We strive to communicate in the most honest and transparent manner with everyone, in all our channels and we always put forward our open-source roots and core (even though they’re not especially put forward on the website, but that’s about to change…). We’re very outspoken about it on every interview we’ve given and we’re regular contributors to different forums and events of the Linux Audio Community, for example.
We’re in the process of improving our communications channels and the website is going to go through a major enhancement, so you can rest assured that we’ll have all the info that’s lacking on it!
We’ve got a bright future ahead of us and a long way to go, and we’re glad to have you on our side.
Thanks! I figured that even if my suspicions were wrong, it would be useful to you to hear that such an impression could arise.
I still suspect that you folks know for sure about the insular particular view of free software activists and so you recognize that you need to focus on appealing to the wider audience rather than focusing on that niche. But the way you’ve written stuff so far comes across as “oh, the general folks out there don’t understand FLO, we can’t get into talking about that, we need to just talk about how it’s neat for flexible sound production” which is then swinging so far the other way that it loses a lot. I want MOD to stand out as totally unique in the whole product space, and the FLO nature of it is the most unique aspect. If you emphasize it and musicians go, “huh? why would that matter to me?” then you have achieved a sense in the reader that this is different and notable. It’s better that they have questions about trying to understand why this is better but that it is in a class of its own rather than have them think “oh yeah, it’s another effects pedal with some particular quirks about how it works”. You want to be a paradigm shift where people can’t even compare the limitations of other stuff to this new FLO empowerment.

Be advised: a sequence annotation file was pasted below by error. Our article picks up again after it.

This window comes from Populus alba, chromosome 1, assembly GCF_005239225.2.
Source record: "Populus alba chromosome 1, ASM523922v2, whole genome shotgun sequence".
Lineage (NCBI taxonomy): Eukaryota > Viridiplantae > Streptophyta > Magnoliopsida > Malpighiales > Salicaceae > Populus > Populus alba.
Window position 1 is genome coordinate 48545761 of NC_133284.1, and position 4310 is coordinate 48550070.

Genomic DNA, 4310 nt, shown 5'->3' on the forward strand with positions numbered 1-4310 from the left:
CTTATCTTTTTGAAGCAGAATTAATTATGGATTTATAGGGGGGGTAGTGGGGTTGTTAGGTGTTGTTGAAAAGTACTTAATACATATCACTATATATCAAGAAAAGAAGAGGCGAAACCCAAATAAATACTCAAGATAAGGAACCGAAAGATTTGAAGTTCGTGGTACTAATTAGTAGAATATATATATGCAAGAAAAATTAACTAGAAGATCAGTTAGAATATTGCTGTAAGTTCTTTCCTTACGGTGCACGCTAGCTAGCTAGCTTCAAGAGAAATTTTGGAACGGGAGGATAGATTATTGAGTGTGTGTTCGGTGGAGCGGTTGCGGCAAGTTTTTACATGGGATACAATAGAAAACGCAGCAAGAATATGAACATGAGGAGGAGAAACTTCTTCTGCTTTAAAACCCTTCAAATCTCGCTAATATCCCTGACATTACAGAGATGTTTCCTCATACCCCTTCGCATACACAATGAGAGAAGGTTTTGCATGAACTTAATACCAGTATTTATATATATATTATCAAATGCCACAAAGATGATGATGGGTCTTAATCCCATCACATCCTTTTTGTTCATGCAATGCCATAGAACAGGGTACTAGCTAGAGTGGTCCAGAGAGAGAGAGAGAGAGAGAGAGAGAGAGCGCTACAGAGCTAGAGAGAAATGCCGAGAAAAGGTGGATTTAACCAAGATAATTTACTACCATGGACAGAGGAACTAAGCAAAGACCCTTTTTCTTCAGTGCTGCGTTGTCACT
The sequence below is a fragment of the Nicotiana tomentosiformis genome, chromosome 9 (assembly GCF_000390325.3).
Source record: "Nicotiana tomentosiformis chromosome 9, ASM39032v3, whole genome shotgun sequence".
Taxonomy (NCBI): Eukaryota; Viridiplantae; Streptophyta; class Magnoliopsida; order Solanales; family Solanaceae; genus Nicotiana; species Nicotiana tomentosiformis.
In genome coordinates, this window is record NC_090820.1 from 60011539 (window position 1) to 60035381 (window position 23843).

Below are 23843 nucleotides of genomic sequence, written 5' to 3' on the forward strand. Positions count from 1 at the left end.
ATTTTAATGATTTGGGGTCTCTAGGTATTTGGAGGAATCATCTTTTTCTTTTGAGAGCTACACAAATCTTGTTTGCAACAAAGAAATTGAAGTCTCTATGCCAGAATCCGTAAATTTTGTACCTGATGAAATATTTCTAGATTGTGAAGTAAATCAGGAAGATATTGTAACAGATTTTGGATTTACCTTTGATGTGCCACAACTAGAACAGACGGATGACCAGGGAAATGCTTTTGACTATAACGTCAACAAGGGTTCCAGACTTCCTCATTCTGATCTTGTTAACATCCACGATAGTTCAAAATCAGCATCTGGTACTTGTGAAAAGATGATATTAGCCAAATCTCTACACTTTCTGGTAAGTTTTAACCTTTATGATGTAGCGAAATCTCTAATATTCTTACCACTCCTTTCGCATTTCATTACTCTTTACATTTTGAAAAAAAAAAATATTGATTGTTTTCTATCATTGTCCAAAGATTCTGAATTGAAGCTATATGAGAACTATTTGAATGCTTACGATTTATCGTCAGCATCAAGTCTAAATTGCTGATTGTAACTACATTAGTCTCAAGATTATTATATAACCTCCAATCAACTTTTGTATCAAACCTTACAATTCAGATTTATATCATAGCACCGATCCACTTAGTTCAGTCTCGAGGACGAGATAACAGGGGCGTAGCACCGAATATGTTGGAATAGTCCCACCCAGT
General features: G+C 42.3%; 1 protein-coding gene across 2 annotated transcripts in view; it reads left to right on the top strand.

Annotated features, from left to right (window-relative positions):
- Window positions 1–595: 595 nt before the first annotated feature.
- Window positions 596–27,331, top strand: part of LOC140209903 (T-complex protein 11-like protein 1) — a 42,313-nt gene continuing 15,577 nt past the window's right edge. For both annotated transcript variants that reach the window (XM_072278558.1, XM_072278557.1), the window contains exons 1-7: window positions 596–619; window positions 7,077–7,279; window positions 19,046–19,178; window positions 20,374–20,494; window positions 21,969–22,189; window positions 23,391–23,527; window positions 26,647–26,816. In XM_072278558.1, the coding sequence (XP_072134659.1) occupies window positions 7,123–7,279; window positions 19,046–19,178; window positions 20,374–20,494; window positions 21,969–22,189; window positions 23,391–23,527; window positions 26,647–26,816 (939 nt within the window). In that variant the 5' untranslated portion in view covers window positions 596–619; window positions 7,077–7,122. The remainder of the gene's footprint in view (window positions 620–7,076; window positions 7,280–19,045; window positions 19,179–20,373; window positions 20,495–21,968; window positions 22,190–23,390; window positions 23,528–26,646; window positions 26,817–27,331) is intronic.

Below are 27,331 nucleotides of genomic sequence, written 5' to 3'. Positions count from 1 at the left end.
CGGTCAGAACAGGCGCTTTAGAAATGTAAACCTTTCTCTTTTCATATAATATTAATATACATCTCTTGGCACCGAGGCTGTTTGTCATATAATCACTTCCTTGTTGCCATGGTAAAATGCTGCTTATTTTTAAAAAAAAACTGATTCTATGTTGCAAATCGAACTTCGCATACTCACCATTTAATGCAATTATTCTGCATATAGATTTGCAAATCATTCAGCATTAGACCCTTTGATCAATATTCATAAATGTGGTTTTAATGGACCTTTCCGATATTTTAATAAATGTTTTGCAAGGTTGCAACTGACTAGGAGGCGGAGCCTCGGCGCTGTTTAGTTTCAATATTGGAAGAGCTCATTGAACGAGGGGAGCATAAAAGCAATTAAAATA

I’m in no rush, but I’m certainly wanting you to continue and succeed because I do plan sometime to become a customer (and FLO contributor to the community, of course)…
I’m already impressed by the teams productivity in general. If you are struggling to deal with “smaller” things like this, I totally understand, but then why not allow the community to help you out? If you put the website code on github, anyone could submit pull requests fixing this kind of issue. Then all you’d have to do is review the PR and merge it.
You have to realize that the Mod crew is just a few guys doing what they can to sell some devices. Their perceived open source transparency is a back burner item. They barely have time to update the website.
*I’m not affiliated with Mod. I have met some of the crew at NAMM. I bought the product as a result of their demonstration and was very impressed, which pretty much never happens at trade shows. My booth was around the corner…that is it.
These guys live, breath sleep with getting this product out there and are doing the best they can.
Although I appreciate the “idea” of having a community improve the public-facing side of a company, I (as OpenAV) would NOT do it. Honestly, providing good updates and consistent wording, keeping “brand perception” high is really really hard. I’m not even claiming to be good at it - but I know I’ve tried.